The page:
Three years after starting up PM, Leslie took over a small room in the Composing Room shop which with the addition of a display case and bright lights was transformed into the PM Gallery, the first exhibition space in New York dedicated to graphic design and related subjects. Writing in the May 1949 AIGA Journal, Seitlin described the opening exhibition: “A young man by the name of Herbert matter had just arrived in this country from Switzerland with a bagful of ski posters and photographs of snow-covered mountains. Also, some camera portraits and varied specimens of his typographic work. We decided to let him hang some of his things on the walls and gave him a party… The result was a crowd of almost bargain-basement dimensions, and thirst too. Everyone was excited by the audacity and skill of Matter’s work.” Seitlin noted that the show helped strengthen the conviction he and Leslie had gained from publishing the magazine, “that there was an enthusiastic audience for a showcase featuring the work of artists-in-industry; and, furthermore, that the audience was larger than we had originally thought it ever could be.” Shows devoted to photographers Samuel Bernard Schaeffer and André Kertész followed. In 1940 the gallery’s name was changed to the A-D Gallery and the premises extended as the range of subjects widened. Exhibitors included German wood engraver Hans Alexander Mueller, a major proponent of the wordless graphic story, as well as German émigrés Herbert Bayer and George Salter. While selecting subjects for the vitality and freshness of their work, Leslie also dedicated himself to helping those fleeing Nazi oppression to become known and to meet the right people.

The task of finding new talent rested with the firm’s typographic consultant and promotion director, Hortense Mendel. Originally associated with advertising agencies and art and trade magazines, Mendel, who was employed from 1936 until the early 1950s, was responsible for producing the catalogues, exhibitions and publicity at the PM and A-D Galleries and Gallery 303 (as it was renamed after its move in the early 1950s to 303 Madison Avenue). While Seitlin wrote much of the copy and Leslie ultimately decided who or what would be featured in the gallery, at lectures and luncheons, the stacks of letters to would-be subjects in the Robert L. Leslie archives at the New York Technical College in Brooklyn show that Mendel was responsible for maintaining day-to-day operations.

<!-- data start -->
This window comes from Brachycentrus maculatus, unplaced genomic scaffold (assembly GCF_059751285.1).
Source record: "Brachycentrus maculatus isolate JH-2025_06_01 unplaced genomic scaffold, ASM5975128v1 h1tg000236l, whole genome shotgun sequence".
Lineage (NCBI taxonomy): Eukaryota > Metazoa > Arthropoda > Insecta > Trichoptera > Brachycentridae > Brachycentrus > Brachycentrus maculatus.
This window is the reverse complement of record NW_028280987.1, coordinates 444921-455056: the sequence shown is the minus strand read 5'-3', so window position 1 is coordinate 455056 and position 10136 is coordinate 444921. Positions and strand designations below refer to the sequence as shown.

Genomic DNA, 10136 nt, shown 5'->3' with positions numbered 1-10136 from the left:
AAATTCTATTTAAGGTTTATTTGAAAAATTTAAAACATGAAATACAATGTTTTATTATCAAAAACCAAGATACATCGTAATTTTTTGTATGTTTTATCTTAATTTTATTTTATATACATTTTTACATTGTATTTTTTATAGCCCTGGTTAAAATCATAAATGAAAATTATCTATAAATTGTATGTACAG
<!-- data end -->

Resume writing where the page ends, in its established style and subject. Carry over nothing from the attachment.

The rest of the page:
Magazine and gallery enjoyed a symbiotic relationship. Often a feature in one would lead to an exhibition at the other or vice versa. While the majority of subjects were professional designers, Leslie prided himself on giving exposure to untried talent. As an active supporter of New York’s public High School of Industrial Art (later called the High School of Art and Design), he use the gallery’s “Young Talent” show to promote promising students.

But his allegiance was not confined to a single institution. In the mid-1930s Abraham Lincoln High School in Brooklyn had the most ambitious graphics programme in the US, chaired by Leon Friend, author of one of the first textbooks, Graphic Design, that used European Modernism as a paradigm for contemporary commercial art. Friend’s top design and illustration students belonged to the school’s elite Art Squad and were responsible for its posters, brochures and announcements. Impressed by their output, Leslie gave them considerable exposure and helped get real work for some of the more outstanding students, including future advertising designers Gene Federico and Bill Taubin and album-jacket pioneer Alex Steinweiss, who published his first work in PM and later curated an Art Squad exhibition at the PM Gallery. After the war Leslie featured Federico in an exhibition called “Four Veterans” and gave Steinweiss a one – man show of record covers with an ambitious catalogue. In 1940 he gave gallery and magazine space to Herbert Bayer’s class in photomontage, arguably the most cutting – edge design programme of its time. Yet though Leslie was interested in the new, he avoided fine arts approaches to commercial art. The avant-garde nature of the Bayer student show was tempered by the work’s practical application to marketable products.

In 1948 the A-D Gallery mounted an exhibition and integrated workshop programme entitled “Design in Education”, prepared by the design department of Brooklyn College. This was one of the earliest exhibitions of American experimentation in texture, line, tone, colour and photography. Leslie was the need to expose the student and professional to ideas that, as Mendel wrote, “make for a lively and provocative show and indicate the imagination and ingenuity which affects the students’ later work in the special fields of advertising, architecture, et.” In 1949 the gallery mounted a “Young Designers” show which provided an outlet for students who had now entered the profession and were contributing new approaches.